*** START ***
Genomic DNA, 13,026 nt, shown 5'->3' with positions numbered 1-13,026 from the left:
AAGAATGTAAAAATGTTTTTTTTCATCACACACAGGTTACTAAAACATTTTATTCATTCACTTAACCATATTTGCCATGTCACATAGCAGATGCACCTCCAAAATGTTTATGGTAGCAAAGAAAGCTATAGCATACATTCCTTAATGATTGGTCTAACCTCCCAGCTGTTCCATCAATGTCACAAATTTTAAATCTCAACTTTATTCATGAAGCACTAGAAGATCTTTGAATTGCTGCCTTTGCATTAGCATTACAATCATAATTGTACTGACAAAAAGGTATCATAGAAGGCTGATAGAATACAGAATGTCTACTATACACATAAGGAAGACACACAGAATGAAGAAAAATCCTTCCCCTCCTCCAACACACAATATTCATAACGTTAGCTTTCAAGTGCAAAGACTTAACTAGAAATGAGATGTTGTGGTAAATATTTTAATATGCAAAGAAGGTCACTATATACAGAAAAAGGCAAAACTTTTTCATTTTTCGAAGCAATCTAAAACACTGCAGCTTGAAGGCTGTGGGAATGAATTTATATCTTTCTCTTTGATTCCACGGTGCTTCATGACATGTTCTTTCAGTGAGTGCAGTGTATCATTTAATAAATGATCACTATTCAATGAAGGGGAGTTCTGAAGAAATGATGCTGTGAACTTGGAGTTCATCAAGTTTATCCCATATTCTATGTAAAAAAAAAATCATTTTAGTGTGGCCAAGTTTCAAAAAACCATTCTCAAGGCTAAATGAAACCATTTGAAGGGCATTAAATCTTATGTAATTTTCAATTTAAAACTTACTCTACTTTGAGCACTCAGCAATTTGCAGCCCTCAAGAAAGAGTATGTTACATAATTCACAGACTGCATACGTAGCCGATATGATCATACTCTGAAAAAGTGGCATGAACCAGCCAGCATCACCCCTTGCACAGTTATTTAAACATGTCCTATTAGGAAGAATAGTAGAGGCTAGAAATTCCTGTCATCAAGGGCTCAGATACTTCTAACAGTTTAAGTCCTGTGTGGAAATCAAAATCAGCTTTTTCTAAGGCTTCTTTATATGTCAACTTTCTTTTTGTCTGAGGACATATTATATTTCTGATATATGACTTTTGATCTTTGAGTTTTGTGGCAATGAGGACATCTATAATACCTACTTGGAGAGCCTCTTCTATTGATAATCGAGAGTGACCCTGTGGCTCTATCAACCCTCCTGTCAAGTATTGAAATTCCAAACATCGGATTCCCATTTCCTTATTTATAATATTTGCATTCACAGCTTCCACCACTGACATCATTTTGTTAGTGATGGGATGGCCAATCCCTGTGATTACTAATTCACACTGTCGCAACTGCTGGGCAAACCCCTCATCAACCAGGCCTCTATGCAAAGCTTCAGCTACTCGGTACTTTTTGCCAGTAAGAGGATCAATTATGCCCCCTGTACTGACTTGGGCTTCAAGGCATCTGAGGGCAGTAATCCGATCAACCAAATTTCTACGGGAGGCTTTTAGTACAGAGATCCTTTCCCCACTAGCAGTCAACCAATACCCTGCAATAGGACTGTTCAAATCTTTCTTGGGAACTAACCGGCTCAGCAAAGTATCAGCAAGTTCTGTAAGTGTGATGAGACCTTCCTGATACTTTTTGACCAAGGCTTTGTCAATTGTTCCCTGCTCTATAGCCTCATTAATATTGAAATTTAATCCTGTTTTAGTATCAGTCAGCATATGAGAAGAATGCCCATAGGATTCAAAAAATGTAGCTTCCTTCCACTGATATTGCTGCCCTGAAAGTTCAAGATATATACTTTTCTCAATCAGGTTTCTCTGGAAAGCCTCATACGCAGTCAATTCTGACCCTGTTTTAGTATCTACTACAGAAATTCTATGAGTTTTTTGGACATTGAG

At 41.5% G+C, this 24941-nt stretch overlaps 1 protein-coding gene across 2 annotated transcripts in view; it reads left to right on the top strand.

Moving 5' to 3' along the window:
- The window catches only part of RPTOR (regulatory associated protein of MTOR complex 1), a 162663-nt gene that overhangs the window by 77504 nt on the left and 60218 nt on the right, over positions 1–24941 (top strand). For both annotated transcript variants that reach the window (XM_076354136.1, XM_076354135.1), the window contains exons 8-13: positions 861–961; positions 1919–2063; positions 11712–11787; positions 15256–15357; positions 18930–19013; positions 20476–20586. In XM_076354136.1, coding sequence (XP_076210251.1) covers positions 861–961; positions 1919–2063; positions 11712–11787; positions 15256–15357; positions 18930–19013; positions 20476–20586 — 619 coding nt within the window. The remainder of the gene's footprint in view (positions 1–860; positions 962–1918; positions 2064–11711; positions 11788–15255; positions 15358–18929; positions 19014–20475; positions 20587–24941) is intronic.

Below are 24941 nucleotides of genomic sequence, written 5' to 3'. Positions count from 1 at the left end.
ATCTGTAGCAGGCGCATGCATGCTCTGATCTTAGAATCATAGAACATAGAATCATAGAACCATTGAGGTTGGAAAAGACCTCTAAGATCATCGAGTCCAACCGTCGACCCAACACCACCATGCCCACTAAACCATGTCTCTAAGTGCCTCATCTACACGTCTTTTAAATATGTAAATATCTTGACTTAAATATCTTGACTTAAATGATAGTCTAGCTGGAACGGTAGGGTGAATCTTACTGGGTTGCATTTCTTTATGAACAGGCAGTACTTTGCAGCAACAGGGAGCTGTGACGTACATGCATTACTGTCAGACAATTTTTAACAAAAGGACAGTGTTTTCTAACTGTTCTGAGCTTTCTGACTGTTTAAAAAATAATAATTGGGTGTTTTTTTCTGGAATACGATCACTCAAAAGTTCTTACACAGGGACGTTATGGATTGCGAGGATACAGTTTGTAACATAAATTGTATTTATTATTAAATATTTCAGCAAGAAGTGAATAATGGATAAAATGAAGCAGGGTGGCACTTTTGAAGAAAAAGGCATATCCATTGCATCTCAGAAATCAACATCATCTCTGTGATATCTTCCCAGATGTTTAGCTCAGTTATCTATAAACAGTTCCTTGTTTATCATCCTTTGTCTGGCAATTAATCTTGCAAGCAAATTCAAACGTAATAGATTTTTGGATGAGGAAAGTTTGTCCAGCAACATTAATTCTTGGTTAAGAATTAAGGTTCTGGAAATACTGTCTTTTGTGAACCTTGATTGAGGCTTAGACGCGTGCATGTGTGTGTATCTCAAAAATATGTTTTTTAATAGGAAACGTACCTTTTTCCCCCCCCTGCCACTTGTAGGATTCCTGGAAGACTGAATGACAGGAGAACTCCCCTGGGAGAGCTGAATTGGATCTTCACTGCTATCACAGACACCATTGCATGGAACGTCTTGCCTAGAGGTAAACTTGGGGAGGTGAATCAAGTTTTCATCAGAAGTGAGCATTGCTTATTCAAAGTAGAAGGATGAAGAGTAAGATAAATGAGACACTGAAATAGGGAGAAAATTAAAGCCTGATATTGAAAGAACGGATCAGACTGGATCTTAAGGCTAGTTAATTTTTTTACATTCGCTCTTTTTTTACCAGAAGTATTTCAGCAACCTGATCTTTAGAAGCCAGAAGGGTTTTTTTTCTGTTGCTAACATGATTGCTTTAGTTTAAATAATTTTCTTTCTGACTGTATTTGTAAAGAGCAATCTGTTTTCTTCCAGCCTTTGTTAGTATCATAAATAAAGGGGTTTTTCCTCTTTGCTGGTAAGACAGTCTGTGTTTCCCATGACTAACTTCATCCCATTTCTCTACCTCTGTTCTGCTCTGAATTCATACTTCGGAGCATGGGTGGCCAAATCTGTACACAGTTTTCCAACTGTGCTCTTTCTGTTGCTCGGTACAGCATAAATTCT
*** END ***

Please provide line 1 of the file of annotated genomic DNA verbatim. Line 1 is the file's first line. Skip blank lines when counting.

Genomic DNA, 13,026 nt, shown 5'->3' with positions numbered 1-13,026 from the left: